Three-star wines

Tilia Malbec

Tilia Malbec 2011

A great Malbec for the price, offering abundant notes of ripe—but not overripe—cherry and plum, and a heady violet bouquet. In the background, there’s a slight minerality and a dusting of bittersweet cocoa. Well-balanced and not overly concentrated, this is an easy one to pair with food.

Artazuri Garnacha

Artazuri Garnacha 2009

With a nose that made one of us think of decaying wood on a forest floor, an acidic palate, and a bold sour cherry flavor, this Spanish Garnacha might be a little tough to appreciate, especially compared to the Borsao Garnacha we reviewed last week. But those who like their wines a little earthy—maybe even a little wild—will find much to appreciate here. Though at the top of our price range, the Artazuri earns three stars.

Borsao Garnacha

Borsao Garnacha 2010

Until now, the 2009 vintage of this wine was, at $5.99, the least expensive wine to receive a three-star rating from us. Despite inflation in nearly every other consumer sector over the last year, the 2010 vintage of the Borsao still sells for $5.99. And, we are pleased to report, it is every bit the bargain that the 2009 was. (more…)

Luzon Jumilla Red Wine

#84 front

Though a bit restrained immediately upon opening, after a short while the nose reveals a bright berry mix, licorice, tobacco, and some light minerality. On the palate, it’s mostly the same, with balanced acidity and lingering tannins.

Borsao Garnacha

#77 front

The nose offers up massive amounts of bright fruit—strawberry, raspberry, and cherry. The fruit continues on the palate, followed by a floral finish. Though definitely in the New World style, it seems to be unoaked. A great value, and worth seeking out.

Bogle Cabernet Sauvignon

#63 front

This is a return to form for Bogle, after the disappointing Zinfandel we reviewed last week. The nose offers a nice balance between dark red fruit and toasted oak. On the palate it’s medium bodied, with moderate tannins and a vanilla oak finish. Note: we paid $9.99 for this at Trader Joe’s, but you can find it for $8.99 at several other Southern California retailers, and even lower at a few.

Sauvignon Republic Sauvignon Blanc

#31 front

Pretty much everything you want in a New Zealand Sauvignon Blanc. Plenty of gooseberry, citrus, and siltstone. The palate offers crisp acidity and enticing tropical fruit. (Note: we have recently seen the 2010 vintage in the stores. We hope it is as good as the 2009, but we have not yet tasted it.)

Oreana Winery Red Table Wine

#65 front

A wine with a front label consisting of nothing more than a big, orange question mark does not seem promising. The back label tells a somewhat doubtful story of the wine’s origin: tanks of Cabernet Sauvignon and Syrah, originally intended to be bottled as single varietals, were accidentally blended. The question mark refers not to an unknown blend, but to the winemaker’s uncertainty whether this blend was the result of error or fate. Frankly, we don’t care. The nose is full of ripe, dark fruit, nutmeg, and vanilla. On the tongue, it’s almost jammy, with surprisingly assertive tannins. Fans of big, bold, super-ripe California Cabs will find this one a great value. (more…)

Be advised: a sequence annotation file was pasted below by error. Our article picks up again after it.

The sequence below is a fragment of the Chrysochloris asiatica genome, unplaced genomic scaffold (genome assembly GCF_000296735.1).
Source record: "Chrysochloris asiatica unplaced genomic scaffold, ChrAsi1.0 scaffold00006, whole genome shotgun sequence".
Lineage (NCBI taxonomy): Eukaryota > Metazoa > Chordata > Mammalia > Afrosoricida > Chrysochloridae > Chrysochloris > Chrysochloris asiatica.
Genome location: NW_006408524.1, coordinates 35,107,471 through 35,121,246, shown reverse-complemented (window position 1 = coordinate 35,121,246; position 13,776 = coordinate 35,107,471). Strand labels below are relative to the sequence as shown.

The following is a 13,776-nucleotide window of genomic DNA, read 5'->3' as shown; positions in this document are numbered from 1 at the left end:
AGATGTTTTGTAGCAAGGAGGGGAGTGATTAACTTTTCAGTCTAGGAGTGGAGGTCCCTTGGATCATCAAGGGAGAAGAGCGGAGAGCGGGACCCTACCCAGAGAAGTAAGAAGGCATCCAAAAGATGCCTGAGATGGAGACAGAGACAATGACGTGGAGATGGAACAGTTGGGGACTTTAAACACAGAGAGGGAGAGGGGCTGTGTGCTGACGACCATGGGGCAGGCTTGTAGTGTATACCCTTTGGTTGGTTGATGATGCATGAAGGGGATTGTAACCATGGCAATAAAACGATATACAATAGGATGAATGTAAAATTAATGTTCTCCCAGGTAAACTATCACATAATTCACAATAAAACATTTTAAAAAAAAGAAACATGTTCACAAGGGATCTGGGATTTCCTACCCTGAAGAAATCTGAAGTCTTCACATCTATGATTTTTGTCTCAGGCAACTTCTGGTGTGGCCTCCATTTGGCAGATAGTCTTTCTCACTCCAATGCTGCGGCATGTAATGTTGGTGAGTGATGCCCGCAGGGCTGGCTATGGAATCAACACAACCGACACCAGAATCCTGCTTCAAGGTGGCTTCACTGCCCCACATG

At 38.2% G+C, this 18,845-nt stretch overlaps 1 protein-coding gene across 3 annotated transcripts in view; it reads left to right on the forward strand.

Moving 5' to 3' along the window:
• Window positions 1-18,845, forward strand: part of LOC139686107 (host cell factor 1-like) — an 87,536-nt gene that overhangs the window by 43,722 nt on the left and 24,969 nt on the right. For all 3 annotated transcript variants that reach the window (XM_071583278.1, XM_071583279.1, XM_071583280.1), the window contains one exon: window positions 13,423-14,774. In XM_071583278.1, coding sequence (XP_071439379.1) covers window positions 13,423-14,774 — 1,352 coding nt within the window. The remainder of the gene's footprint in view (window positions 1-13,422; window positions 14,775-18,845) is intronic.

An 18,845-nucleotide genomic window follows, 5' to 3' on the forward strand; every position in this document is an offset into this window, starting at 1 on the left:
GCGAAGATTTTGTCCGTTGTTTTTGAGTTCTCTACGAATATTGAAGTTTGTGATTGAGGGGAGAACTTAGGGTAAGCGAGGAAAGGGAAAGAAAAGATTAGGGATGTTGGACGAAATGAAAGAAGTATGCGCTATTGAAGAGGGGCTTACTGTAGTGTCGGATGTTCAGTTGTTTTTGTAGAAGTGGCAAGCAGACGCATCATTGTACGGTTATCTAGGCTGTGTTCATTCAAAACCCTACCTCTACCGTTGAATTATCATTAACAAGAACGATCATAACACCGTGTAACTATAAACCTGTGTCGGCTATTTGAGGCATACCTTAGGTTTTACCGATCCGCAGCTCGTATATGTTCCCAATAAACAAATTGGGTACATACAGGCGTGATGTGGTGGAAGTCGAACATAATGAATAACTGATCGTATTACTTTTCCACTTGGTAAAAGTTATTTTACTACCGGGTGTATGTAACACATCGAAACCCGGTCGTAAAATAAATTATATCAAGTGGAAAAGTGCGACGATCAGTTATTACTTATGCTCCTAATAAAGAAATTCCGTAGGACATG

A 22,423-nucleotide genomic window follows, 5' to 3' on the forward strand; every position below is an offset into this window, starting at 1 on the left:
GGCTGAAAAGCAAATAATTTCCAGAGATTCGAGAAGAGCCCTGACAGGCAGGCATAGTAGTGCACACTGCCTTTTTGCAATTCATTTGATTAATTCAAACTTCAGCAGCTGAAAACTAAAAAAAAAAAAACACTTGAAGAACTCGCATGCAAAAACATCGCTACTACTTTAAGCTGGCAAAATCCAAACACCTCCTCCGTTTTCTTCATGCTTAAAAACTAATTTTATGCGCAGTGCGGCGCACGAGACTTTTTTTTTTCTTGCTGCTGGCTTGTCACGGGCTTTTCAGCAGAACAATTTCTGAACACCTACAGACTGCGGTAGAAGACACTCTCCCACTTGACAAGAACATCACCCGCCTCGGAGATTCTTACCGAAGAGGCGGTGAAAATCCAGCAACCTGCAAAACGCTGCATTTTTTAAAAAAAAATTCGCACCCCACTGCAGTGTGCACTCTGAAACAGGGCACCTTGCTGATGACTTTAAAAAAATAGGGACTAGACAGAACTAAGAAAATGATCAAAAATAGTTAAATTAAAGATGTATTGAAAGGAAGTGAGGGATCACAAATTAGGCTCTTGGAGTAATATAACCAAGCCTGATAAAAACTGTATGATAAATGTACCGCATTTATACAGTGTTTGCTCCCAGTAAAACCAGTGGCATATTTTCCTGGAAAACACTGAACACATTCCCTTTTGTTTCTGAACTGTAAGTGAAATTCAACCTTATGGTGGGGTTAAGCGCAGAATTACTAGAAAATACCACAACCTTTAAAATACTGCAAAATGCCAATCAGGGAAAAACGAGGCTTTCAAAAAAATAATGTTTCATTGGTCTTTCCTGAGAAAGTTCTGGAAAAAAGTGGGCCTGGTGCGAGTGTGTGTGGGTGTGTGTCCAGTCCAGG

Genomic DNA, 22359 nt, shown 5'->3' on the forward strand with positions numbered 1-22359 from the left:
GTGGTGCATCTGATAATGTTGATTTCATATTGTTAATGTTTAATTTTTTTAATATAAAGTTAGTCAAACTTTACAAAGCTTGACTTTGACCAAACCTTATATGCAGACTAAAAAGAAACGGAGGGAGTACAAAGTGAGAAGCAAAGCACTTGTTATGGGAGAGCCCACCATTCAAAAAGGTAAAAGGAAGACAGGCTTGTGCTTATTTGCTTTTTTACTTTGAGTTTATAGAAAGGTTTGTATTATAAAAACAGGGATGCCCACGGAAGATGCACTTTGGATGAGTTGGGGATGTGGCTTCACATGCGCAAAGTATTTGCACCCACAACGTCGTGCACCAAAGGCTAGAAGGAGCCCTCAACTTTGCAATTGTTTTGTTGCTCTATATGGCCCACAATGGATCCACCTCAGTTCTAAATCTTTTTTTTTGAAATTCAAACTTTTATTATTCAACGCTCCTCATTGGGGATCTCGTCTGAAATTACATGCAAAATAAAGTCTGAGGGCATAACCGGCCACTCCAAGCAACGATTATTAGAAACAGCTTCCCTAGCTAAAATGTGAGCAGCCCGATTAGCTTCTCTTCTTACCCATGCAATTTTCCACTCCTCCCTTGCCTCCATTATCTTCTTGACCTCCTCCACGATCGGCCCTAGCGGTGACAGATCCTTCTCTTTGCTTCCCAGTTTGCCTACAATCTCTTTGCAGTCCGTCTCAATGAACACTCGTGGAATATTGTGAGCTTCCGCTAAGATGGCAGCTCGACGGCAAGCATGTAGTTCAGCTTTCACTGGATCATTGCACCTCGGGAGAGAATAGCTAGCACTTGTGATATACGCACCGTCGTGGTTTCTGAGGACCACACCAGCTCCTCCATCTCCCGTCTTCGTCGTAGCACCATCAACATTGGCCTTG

Perrin Reserve Côtes du Rhône

#18 front

This is an easy-drinking Rhone blend from major negociant Perrin et Fils. It’s 60% Grenache, 20% Syrah, 10% Mourvedre, and 10% Cinsault. The back label says the grapes came from both Chateau de Beaucastel’s vineyards and others in the Côtes du Rhône. The nose is slight, but not necessarily simple: we discovered mild fruit and floral notes, and even some woody and spicy notes. Maybe a tad thin on the tongue, but at $6.99, this is a bargain taste of the Rhone. The lighter style also makes this one more food-friendly than most current southern Rhone wines. Screwcap closure.

Trader Joe’s Reserve Syrah, Mendocino County

#34 front

According to the bottle, the grapes for this Trader Joe’s Syrah were organically grown and came from a single vineyard in southern Mendocino County.  The nose is bursting with ripe berries, some spice, and even some floral notes. Upon opening, the taste is a bit aggressive; after a half hour or so, the flavor really mellows out. The taste doesn’t quite measure up to what’s promised by the nose, but it’s still very good, especially for this price.

[UPDATE — April 2013]

After cellaring a bottle of this vintage for more than two years, we can report that the ripe fruit that impressed us on our initial tasting remains at the forefront. Even better, the aggressiveness that we noted in our original review has completely disappeared. This one now tastes great right from the start. Though most inexpensive wine does not benefit from bottle aging, this wine proves the exception to the rule.

Picton Bay Sauvignon Blanc

#16 front

We weren’t sure what to expect with this extremely pale Sauvignon Blanc from the Marlborough region of New Zealand. The first sniff revealed an abundance of tropical fruit, complemented by some light citrus notes. There wasn’t much in the way of nettle or green pepper aromas, though, which is what a lot of people look for in a New Zealand Sauvignon Blanc. But those who prefer the more fruit-forward style are likely to be pleased with this one. On the tongue, you get a bit of minerality (wet concrete?) that’s lacking in the nose, and the acidity is just about right. Though not the best sub-$10 NZ Sauvignon Blanc we’ve ever had, this is still a very good value.